Because I have a love/hate relationship with religion — i. e. I’m fascinated by it as a cultural force, but tend to abhor the ways it can and has been used as a tool of hatred and oppression — I occasionally like to read and reread religious texts. Occasionally I discover something profoundly poetic and beautiful in the text. Other times I’m touched by the simultaneous fallibility and triumph of the human spirit as it struggles valiantly to transcend the realm of the mundane. Sometimes, though, I just get pissed off. Today, a slight diversion from my research.
Dr. G on religion Friday, Sep 24 2010
“The Quakers definitely emerged from the slavery controversy with the best PR out of all the religions, it seems.” I was hunkered down under a tree across the way from the commuter rail. This was the only time both Dr. G and I had free to talk, and I wanted to disturb my fellow commuters as little as possible with this phone call.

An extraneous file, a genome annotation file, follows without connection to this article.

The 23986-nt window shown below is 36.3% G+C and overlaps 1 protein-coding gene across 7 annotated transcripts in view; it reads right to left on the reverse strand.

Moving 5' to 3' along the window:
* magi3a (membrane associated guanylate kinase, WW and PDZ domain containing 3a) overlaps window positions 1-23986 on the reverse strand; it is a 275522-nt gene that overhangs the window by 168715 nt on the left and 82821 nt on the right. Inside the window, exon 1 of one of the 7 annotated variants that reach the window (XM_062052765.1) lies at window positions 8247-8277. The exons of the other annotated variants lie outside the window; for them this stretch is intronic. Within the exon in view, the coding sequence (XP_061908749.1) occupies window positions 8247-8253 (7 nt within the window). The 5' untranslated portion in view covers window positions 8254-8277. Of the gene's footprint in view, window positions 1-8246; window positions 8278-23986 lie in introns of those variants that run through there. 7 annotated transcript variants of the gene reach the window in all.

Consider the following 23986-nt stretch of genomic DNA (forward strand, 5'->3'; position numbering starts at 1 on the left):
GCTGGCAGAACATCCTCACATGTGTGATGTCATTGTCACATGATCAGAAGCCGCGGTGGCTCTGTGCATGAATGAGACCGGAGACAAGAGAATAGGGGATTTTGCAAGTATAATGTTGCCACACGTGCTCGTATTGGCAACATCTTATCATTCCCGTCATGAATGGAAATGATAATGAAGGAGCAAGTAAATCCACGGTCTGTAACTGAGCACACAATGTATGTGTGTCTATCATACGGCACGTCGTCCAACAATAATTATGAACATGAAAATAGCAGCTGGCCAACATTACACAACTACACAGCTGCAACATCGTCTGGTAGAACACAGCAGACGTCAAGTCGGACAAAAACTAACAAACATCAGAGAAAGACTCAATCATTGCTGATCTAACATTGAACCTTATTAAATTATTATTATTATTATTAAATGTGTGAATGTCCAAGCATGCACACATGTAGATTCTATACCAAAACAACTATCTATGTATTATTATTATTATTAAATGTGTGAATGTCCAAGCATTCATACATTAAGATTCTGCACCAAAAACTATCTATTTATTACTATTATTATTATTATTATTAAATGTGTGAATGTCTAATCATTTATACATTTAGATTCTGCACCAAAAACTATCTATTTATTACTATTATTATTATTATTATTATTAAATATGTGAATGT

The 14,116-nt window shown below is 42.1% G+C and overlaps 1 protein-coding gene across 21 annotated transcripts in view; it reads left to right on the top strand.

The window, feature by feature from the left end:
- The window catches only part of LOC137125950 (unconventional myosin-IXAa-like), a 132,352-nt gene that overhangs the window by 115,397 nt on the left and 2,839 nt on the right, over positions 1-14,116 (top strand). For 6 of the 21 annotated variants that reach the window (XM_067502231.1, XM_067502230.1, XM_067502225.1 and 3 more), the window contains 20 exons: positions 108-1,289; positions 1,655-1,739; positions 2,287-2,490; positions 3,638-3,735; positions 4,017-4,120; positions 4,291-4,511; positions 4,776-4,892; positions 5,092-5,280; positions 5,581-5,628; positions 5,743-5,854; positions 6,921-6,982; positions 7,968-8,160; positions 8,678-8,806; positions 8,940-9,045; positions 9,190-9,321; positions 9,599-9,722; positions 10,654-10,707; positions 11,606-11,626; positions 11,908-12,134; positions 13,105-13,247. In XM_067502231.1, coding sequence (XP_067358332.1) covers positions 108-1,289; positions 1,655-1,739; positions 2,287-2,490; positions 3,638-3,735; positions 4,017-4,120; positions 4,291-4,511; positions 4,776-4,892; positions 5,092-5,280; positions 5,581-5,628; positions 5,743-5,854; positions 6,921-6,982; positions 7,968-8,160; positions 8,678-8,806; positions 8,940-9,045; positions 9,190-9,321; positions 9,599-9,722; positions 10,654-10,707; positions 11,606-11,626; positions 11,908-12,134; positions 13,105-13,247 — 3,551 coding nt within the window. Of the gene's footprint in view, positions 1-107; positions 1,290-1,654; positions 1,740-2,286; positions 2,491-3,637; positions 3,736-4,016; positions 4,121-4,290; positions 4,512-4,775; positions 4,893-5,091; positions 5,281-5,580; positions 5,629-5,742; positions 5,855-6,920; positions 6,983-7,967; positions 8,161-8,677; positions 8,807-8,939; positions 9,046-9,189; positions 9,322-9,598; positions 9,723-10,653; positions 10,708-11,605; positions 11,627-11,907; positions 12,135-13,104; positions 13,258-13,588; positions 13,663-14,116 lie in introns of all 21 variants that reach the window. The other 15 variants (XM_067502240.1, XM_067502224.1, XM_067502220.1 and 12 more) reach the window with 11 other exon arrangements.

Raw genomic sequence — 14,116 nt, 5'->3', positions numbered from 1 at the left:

“That’s true,” she replied. “The Quakers were early abolitionists which dovetails nicely with the narrative of their persecution in Massachusetts. But history is always much more complicated than that. Quakers weren’t persecuted everywhere.”
Religioulousness. Tuesday, Aug 10 2010
It’s pretty commonly understood that religion had a rather schizophrenic relationship with slavery. Some denominations and clerics endorsed it, citing Biblical exhortations for slaves to “obey their masters.” Others were abolitionist pioneers. One finds, with almost everything, that religion’s role was contingent upon many other factors: location and economics, to name just two. The first in what will likely be multiple entries centering on religion.